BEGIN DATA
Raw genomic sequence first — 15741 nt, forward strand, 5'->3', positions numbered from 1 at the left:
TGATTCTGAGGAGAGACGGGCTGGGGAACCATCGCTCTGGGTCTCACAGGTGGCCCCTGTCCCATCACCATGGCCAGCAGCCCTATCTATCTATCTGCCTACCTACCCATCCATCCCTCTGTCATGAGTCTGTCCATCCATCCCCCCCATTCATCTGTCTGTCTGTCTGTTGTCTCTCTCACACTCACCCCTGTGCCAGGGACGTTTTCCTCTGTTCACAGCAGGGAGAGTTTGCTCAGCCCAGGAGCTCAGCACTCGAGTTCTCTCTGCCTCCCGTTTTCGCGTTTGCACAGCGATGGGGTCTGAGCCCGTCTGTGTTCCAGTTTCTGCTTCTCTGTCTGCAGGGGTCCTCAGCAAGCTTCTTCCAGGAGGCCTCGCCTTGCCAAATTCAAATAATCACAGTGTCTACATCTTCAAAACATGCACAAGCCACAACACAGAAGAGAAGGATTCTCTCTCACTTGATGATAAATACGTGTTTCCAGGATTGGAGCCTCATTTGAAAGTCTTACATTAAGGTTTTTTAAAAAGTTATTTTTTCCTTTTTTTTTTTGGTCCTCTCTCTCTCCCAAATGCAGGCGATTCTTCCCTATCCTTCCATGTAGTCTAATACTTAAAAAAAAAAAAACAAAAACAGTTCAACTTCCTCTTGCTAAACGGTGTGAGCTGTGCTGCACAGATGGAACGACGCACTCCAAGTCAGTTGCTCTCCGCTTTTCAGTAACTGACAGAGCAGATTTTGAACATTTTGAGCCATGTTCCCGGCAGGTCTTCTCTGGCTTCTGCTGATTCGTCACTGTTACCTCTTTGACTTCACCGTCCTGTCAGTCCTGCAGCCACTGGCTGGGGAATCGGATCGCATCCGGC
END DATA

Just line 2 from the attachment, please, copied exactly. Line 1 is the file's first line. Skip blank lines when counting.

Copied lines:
TGATTCTGAGGAGAGACGGGCTGGGGAACCATCGCTCTGGGTCTCACAGGTGGCCCCTGTCCCATCACCATGGCCAGCAGCCCTATCTATCTATCTGCCTACCTACCCATCCATCCCTCTGTCATGAGTCTGTCCATCCATCCCCCCCATTCATCTGTCTGTCTGTCTGTTGTCTCTCTCACACTCACCCCTGTGCCAGGGACGTTTTCCTCTGTTCACAGCAGGGAGAGTTTGCTCAGCCCAGGAGCTCAGCACTCGAGTTCTCTCTGCCTCCCGTTTTCGCGTTTGCACAGCGATGGGGTCTGAGCCCGTCTGTGTTCCAGTTTCTGCTTCTCTGTCTGCAGGGGTCCTCAGCAAGCTTCTTCCAGGAGGCCTCGCCTTGCCAAATTCAAATAATCACAGTGTCTACATCTTCAAAACATGCACAAGCCACAACACAGAAGAGAAGGATTCTCTCTCACTTGATGATAAATACGTGTTTCCAGGATTGGAGCCTCATTTGAAAGTCTTACATTAAGGTTTTTTAAAAAGTTATTTTTTCCTTTTTTTTTTTGGTCCTCTCTCTCTCCCAAATGCAGGCGATTCTTCCCTATCCTTCCATGTAGTCTAATACTTAAAAAAAAAAAAACAAAAACAGTTCAACTTCCTCTTGCTAAACGGTGTGAGCTGTGCTGCACAGATGGAACGACGCACTCCAAGTCAGTTGCTCTCCGCTTTTCAGTAACTGACAGAGCAGATTTTGAACATTTTGAGCCATGTTCCCGGCAGGTCTTCTCTGGCTTCTGCTGATTCGTCACTGTTACCTCTTTGACTTCACCGTCCTGTCAGTCCTGCAGCCACTGGCTGGGGAATCGGATCGCATCCGGC